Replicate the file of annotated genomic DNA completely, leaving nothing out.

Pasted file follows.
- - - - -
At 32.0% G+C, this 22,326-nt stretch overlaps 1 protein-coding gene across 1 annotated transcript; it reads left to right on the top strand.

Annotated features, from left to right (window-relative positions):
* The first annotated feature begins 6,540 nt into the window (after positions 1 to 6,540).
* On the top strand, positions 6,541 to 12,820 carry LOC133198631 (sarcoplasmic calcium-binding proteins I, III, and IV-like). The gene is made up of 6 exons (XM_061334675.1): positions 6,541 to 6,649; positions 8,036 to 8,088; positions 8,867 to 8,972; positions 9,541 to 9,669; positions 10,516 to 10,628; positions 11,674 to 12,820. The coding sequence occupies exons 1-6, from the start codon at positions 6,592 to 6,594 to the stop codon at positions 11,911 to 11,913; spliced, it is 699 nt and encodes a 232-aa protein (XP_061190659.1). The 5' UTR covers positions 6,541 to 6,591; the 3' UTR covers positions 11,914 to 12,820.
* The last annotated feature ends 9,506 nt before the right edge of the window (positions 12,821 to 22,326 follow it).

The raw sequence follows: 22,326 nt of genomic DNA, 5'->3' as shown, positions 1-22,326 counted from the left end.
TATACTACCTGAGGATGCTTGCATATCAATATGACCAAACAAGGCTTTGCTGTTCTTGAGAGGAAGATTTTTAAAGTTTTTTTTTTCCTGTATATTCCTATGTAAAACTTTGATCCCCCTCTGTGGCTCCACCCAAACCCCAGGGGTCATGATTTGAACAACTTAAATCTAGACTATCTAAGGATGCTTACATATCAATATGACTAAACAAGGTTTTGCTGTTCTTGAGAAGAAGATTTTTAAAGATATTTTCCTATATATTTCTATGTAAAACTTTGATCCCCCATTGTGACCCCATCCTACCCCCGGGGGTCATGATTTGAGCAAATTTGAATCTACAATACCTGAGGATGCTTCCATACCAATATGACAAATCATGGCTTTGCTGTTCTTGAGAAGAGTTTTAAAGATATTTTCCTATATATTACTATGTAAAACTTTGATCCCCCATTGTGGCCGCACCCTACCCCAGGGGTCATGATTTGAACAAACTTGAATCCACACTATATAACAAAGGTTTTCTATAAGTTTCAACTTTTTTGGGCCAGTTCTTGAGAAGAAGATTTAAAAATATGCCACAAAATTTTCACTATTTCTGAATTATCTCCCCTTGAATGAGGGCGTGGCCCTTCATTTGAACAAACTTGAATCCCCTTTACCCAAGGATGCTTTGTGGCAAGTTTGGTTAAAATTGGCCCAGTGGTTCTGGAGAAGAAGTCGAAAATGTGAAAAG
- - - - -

At 32.0% G+C, this 22,326-nt stretch overlaps 1 protein-coding gene across 1 annotated transcript; it reads left to right on the top strand.

Annotated features, from left to right (window-relative positions):
* The first annotated feature begins 6,540 nt into the window (after positions 1 to 6,540).
* On the top strand, positions 6,541 to 12,820 carry LOC133198631 (sarcoplasmic calcium-binding proteins I, III, and IV-like). The gene is made up of 6 exons (XM_061334675.1): positions 6,541 to 6,649; positions 8,036 to 8,088; positions 8,867 to 8,972; positions 9,541 to 9,669; positions 10,516 to 10,628; positions 11,674 to 12,820. The coding sequence occupies exons 1-6, from the start codon at positions 6,592 to 6,594 to the stop codon at positions 11,911 to 11,913; spliced, it is 699 nt and encodes a 232-aa protein (XP_061190659.1). The 5' UTR covers positions 6,541 to 6,591; the 3' UTR covers positions 11,914 to 12,820.
* The last annotated feature ends 9,506 nt before the right edge of the window (positions 12,821 to 22,326 follow it).

The raw sequence follows: 22,326 nt of genomic DNA, 5'->3' as shown, positions 1-22,326 counted from the left end.
TATACTACCTGAGGATGCTTGCATATCAATATGACCAAACAAGGCTTTGCTGTTCTTGAGAGGAAGATTTTTAAAGTTTTTTTTTTCCTGTATATTCCTATGTAAAACTTTGATCCCCCTCTGTGGCTCCACCCAAACCCCAGGGGTCATGATTTGAACAACTTAAATCTAGACTATCTAAGGATGCTTACATATCAATATGACTAAACAAGGTTTTGCTGTTCTTGAGAAGAAGATTTTTAAAGATATTTTCCTATATATTTCTATGTAAAACTTTGATCCCCCATTGTGACCCCATCCTACCCCCGGGGGTCATGATTTGAGCAAATTTGAATCTACAATACCTGAGGATGCTTCCATACCAATATGACAAATCATGGCTTTGCTGTTCTTGAGAAGAGTTTTAAAGATATTTTCCTATATATTACTATGTAAAACTTTGATCCCCCATTGTGGCCGCACCCTACCCCAGGGGTCATGATTTGAACAAACTTGAATCCACACTATATAACAAAGGTTTTCTATAAGTTTCAACTTTTTTGGGCCAGTTCTTGAGAAGAAGATTTAAAAATATGCCACAAAATTTTCACTATTTCTGAATTATCTCCCCTTGAATGAGGGCGTGGCCCTTCATTTGAACAAACTTGAATCCCCTTTACCCAAGGATGCTTTGTGGCAAGTTTGGTTAAAATTGGCCCAGTGGTTCTGGAGAAGAAGTCGAAAATGTGAAAAG